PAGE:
Spain had been complaining for years about another wreck site, near Gibraltar, that the company had reserved for exploration. It was believed to be the 1694 grave of the British warship HMS Sussex — and 10 tons of gold cargo.
Odyssey cut a deal with Britain to salvage the treasure. The company would pay the millions in upfront costs. The company then would collect 80 percent of the first $45 million of appraised value of any recovered artifacts. The share would scale down for subsequent millions. Once past a half-billion dollars, Odyssey would get 40 percent.
But Spain protested that the wreck, British or not, lay within its territorial waters.
Back at Odyssey, Gordon dismissed the claim: "Spain is still p----- over losing Gibraltar."
Things got tense. Odyssey worried the wreck site wasn't safe. The Sussex recovery was put on hold.
• • •
Soon after, Spain got really mad.
Combing the seas off Portugal, an Odyssey search ship came across another potential target. A robot was sent down.
Its first video images looked like a bust. No shipwreck anywhere. No anchors or ship debris. All the robot could see was rocks, strewn over an expanse the size of six football fields.
But as the robot got closer, the rocks seemed to glitter. They weren't rocks at all. They were masses of mostly silver coins, embedded in mud.
The robot's pilot yelled, "Holy crap!"
The crew hauled up more than 500,000 coins.
They eventually loaded the coins into 550 white plastic buckets and steamed to Gibraltar, where a 757 jetliner waited. They filled the plane's cargo hold to overflowing with more than 17 tons. They lay more buckets in the passenger seats, strapped in with the seat belts. They flew home to Tampa. They stashed the coins in a room-sized vault in a proverbial "undisclosed location" somewhere in Central Florida.
Gordon swears the vault is not in Tampa. There's a small safe at the company's conservation lab. "All it has in it," says John Opperman, director of archeology, research and conservation, "is our lunch."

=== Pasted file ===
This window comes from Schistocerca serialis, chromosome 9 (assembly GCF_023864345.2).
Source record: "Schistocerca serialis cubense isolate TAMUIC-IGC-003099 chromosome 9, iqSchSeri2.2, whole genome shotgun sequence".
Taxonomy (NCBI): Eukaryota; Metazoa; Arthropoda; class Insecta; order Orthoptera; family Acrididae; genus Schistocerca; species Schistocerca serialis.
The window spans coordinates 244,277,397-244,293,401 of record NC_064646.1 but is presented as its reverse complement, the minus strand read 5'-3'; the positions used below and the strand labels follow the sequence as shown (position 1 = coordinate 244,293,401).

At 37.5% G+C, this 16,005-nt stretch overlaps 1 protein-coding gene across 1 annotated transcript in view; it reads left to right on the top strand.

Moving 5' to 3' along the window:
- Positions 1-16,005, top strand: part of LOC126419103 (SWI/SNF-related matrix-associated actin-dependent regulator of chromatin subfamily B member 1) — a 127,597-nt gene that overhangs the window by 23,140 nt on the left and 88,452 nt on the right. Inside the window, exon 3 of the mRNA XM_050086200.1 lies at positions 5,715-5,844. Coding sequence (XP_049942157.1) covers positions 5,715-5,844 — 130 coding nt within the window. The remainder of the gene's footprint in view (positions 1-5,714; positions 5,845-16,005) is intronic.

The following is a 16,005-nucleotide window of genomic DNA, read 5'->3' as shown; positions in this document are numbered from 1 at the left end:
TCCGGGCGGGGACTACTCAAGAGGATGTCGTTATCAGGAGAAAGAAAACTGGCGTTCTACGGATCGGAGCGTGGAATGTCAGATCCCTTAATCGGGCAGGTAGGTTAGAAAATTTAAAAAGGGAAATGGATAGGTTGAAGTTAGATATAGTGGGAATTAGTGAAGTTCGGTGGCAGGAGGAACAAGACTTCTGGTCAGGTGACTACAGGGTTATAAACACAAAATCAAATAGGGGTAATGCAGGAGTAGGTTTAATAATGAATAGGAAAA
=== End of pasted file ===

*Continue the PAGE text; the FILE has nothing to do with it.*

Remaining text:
Back on the high seas, Spain intercepted two Odyssey ships and arrested one of the captains, but it was too late.
Odyssey has code-named the site "Black Swan." The company says it can't definitively identify what ship the coins came from, or how. One theory is that a desperate captain on a sinking ship threw the booty overboard.
Spain insists it's the cargo of the Nuestra Señora de las Mercedes, a frigate sunk by the British in 1804. It claims the cargo as a historic national treasure, and it wants it back.
But for the last two years, the treasure has remained in the secret vault.
In the meantime, Peru has stewed over how Spanish conquistadors looted Inca gold as far back as the 16th century. It, too, demands a share of the treasure.
• • •
Now comes the good ship Victory.
Who's going to want a piece of it?
Odyssey is negotiating with the British for the same type of salvage agreement it got for the Sussex. Gordon praises the British as "rational, reasonable people."
It's been more than a week.
Spain hasn't issued a peep of protest.
John Barry can be reached at firstname.lastname@example.org or (727) 892-2258.